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Rome Reports

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Fear: Root cause of Italy's lowest birthrate since 1861

Italy's birthrate has been plummeting for decades, at the cause of many factors, but it has reached its lowest point since 1861, when the country unified as one.

The 2020 annual report by Istat, demonstrated only 420,170 births in 2019, 4.5 percent less than in 2018. This data comes at the tail of a 10-year severe decline, while mortality rates continue to rise.

Sociologist, LUMSA University (Rome)

“We have cultural phenomena, which the whole western world is confronting. Why is Italy's birthrate, of all the 'developed' Western countries, in a position of such decline? This makes us understand that a cultural explanation alone is not enough. There is the problem of economics and our politics.”

Donatella Pacelli, a sociologist who studies family trends, explains a part of this is the lack of governmental support for both mothers and families in Italy, but the main factor is fear.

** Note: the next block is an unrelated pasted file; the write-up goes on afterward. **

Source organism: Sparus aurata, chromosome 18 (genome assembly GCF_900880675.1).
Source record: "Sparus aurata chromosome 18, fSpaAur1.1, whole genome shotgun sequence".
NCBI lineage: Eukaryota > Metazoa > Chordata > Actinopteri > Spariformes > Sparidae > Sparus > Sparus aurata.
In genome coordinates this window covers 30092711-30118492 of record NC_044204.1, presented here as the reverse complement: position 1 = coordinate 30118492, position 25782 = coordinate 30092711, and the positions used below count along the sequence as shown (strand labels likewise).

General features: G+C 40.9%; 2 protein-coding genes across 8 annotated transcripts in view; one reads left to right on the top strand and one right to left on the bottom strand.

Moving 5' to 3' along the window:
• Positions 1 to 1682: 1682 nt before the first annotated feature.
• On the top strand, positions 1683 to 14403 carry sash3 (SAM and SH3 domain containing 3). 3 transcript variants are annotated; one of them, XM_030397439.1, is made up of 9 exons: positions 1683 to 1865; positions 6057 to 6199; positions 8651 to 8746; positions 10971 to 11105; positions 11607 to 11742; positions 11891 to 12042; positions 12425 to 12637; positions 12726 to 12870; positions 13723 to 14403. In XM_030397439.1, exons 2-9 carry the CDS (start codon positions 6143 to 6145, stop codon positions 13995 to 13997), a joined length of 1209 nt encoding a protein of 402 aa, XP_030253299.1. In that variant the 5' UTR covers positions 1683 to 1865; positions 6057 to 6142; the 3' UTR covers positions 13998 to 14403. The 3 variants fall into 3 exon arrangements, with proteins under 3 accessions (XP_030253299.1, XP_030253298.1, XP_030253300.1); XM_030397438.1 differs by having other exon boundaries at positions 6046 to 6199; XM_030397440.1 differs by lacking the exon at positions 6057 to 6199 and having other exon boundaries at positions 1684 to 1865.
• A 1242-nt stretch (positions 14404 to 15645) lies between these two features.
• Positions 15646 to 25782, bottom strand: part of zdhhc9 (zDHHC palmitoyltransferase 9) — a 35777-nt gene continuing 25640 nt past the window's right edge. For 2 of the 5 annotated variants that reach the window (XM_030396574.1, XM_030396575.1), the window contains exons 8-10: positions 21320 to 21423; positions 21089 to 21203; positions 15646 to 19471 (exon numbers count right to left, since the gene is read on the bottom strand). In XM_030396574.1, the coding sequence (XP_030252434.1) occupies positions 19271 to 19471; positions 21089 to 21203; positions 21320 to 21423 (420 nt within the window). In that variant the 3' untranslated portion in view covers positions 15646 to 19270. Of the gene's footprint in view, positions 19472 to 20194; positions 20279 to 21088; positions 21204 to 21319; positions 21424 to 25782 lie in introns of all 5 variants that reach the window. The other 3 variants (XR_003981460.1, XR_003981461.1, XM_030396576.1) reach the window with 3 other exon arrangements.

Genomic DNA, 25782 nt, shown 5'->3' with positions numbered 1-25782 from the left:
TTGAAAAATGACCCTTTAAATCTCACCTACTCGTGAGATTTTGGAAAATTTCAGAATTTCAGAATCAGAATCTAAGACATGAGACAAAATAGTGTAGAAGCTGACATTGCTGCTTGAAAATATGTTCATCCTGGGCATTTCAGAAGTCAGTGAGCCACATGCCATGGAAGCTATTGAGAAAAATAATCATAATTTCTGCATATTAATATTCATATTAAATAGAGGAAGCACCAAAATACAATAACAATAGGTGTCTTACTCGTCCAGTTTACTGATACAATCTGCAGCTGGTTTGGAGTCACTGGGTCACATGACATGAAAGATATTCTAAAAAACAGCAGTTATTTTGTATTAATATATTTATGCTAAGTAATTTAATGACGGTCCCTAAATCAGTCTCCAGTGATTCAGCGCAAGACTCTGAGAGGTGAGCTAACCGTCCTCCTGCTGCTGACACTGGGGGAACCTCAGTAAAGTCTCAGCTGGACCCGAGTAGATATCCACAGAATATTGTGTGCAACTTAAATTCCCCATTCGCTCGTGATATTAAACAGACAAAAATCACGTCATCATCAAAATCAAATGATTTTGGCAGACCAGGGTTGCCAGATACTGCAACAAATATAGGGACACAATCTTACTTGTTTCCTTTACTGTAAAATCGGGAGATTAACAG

Sociologist, LUMSA University (Rome)

“Our research on young people proves they have not ruled out a family or parenting. Rather, there is fear of an unknown future. That includes jobs, so the economic point of view. There's also the uncertainty of being able to provide a 'comfortable' life for their children, which I think will make the trend fall even more.”

That's why she asserts during Italy's lockdown most of the stress wasn't about contracting the virus. Rather, she says, it was the uncertainty of what's to come and the lack of resources to maintain a desired lifestyle.

Sociologist, LUMSA University (Rome)

“During the pandemic, many imagined there would be a new boom in births. All at home, all together, maybe there will be more children, but unfortunately, no.”

However, Italy is trying to reduce this trend. In June 2020, the country approved the “Family Act,” which will offer financial assistance for children and help parents maintain family- and work-life balance. The act will take effect January 2021, and studies will find if it has a positive mark on this negative trend.

Melissa Butz